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A friend gave me a wonderful OLD router and table, belt driven, Montgomery Ward Model 93FD865A. I don't have much routing experience but I've never seen one like this. Anyway, it only came with one router bit, and I am scratching my head figuring out how to adapt the spindle on the router to be able to accept the modern 1/4 inch shaft router bits. I have photos attached of the router assembled, and also disassembled to show the center spindle, which apparently doesn't come off. Help! What do I do?
 

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Out of curiosity, GB, what is the diameter of the arbor? What is the threading on it? Imperial obviously but Right hand, Left hand?
One could hope that it's a standard size, but even then you might be able to get an adapter for a different bore if it's not.

* upon checking, 3/4" seems to be the norm for shaft size.
 

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Shaper bits come in a variety of bores and some advertised having router adapters which I assume was an arbor that had a collet. If you could find a 1/2 arbor for router bits you could use a reducer but I don't know that it would work very well. Shapers turn a lot slower than routers and small bits like 1/4" need to turn pretty fast, at least 18,000 rpm I would say. Shaper bits come up with some regularity on ebay but you need to get ones with the bore that are compatible with the one on your machine. The shapers with 1 1/4" bores are usually around 5 hp plus I think.
 
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Out of curiosity, GB, what is the diameter of the arbor? What is the threading on it? Imperial obviously but Right hand, Left hand?
One could hope that it's a standard size, but even then you might be able to get an adapter for a different bore if it's not.

* upon checking, 3/4" seems to be the norm for shaft size.
According to the description in the third link I provided from vintagemachinery.org that shaper came with 1/2" and 5/16" spindles.
 

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I had a Grizzly shaper one time and it had a router bit chuck adapter. I tried router bits in it and did not have great success. The shaper turned at too slow of rpms for the 2 flute router bits, Shaper bits are a minimum of 3 flutes,so the cutters are cutting 1/3 more per rpm. I finally sold it and bought a router table and mounted my router on it.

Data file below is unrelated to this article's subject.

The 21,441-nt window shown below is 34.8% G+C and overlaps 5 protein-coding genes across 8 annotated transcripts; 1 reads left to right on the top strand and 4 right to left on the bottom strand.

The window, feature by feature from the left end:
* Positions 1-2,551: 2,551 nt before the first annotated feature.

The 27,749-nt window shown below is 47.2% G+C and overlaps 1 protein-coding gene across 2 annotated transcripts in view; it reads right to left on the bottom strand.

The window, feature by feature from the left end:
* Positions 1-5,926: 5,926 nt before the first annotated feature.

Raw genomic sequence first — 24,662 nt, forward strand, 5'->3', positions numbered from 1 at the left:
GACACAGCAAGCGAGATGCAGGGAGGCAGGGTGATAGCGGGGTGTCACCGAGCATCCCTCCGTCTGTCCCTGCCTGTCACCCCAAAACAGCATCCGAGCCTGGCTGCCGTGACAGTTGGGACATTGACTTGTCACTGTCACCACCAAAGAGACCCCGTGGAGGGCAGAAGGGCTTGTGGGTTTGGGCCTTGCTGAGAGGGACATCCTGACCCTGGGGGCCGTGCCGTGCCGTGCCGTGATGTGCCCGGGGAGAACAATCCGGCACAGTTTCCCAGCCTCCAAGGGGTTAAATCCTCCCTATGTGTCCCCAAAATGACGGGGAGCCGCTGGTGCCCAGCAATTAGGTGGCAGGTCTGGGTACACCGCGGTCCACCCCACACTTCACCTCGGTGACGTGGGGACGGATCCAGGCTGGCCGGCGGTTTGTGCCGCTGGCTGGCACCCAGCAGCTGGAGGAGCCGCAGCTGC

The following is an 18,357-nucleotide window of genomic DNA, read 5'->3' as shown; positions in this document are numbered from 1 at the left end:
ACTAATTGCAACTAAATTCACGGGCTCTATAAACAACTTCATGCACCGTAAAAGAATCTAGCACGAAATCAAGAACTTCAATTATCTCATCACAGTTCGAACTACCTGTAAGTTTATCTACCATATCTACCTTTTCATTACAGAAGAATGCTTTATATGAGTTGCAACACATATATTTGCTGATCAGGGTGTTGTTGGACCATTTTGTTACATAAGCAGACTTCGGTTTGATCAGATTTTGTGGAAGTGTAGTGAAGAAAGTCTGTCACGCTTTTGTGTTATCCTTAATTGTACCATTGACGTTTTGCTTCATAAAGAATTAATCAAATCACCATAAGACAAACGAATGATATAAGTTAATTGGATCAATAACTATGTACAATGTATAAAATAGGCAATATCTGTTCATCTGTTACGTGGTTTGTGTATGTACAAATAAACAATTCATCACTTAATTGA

Herb
 

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The shaper turned at too slow of rpms for the 2 flute router bits
Number of flutes is not the issue. A 3 flute tool cuts at the same speed as a 2 flute tool. It just takes a shallower cut, all else being equal.

The reason shapers spin slower, is that they use larger diameter tool, which give faster cutting speeds at the cutting edge.
Wood needs to be cut at a minimum speed to get a clean cut. Too slow, and the bit grabs the wood and tears it apart, instead of cleanly slicing it.
This is why router bits don't work well in a shaper. They would work best with large diameter cutters, at a minimum of 8,000-10,000 rpm.

If that thing only has a 1/2" arbor, you should be able to use 3/4" bore cutters.
It looks like these comes with a 1/2" spacer or bushing.
https://www.toolstoday.com/shaper-cutters/carbide-tipped-raised-panel-shaper-cutters.html?bore=107
 

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Paul
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Speed could probably be increased by changing pulleys.
 

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Number of flutes is not the issue. A 3 flute tool cuts at the same speed as a 2 flute tool. It just takes a shallower cut, all else being equal.

Now think of what’s happening when you cut wood. A two-wing router bit at 21,000 rpm provides 42,000 cuts per minute, which is part of the reason for the great cut quality you typically see from router bits. A two-wing cutter in a shaper at 10,000 rpm would only provide 20,000 cuts per minute, so cut quality can suffer. The solution? Most shaper cutters are four-wing instead of two-wing which, as a rule, also makes shaper cutters more expensive than router bits.

Herb
 

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Sorry, but I disagree.
A shaper gives a far better cut quality than a router, and it's due to the larger diameter, not the number of cuts/minute.
Cuts per minute is meaningless without knowing how fast the wood is being fed into the cutter. Cuts per inch would provide more info. Due to it's larger diameter, a shaper is typically slicing through the wood at the same speeds a router is.
A 1/2" router bits cutting edge is moving about 29mph at 20,000rpm.
A 3" shaper cutter is moving at 70+mph at only 8,000 rpm. SO it's cutting nearly 3x faster at less than half the rpm.


Shaper cutters are more expensive than router bits because they are often 3-5 inches in diameter, rather than 1/2" to 2", and can have 3-5x more carbide in them.
 

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Mike
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Welcome to the router forums,

That looks a lot like my Delta made back in the 50's. Shapers were made to run large amounts of molding and trim for furniture and building industries. If you really want to use it make sure you leave any guards in place and if lacks guards you might consider adding some. Don't wear long-sleeved clothing that is loose, it could pull your hand and arm into the blades if it grabs a loose sleeve.
 
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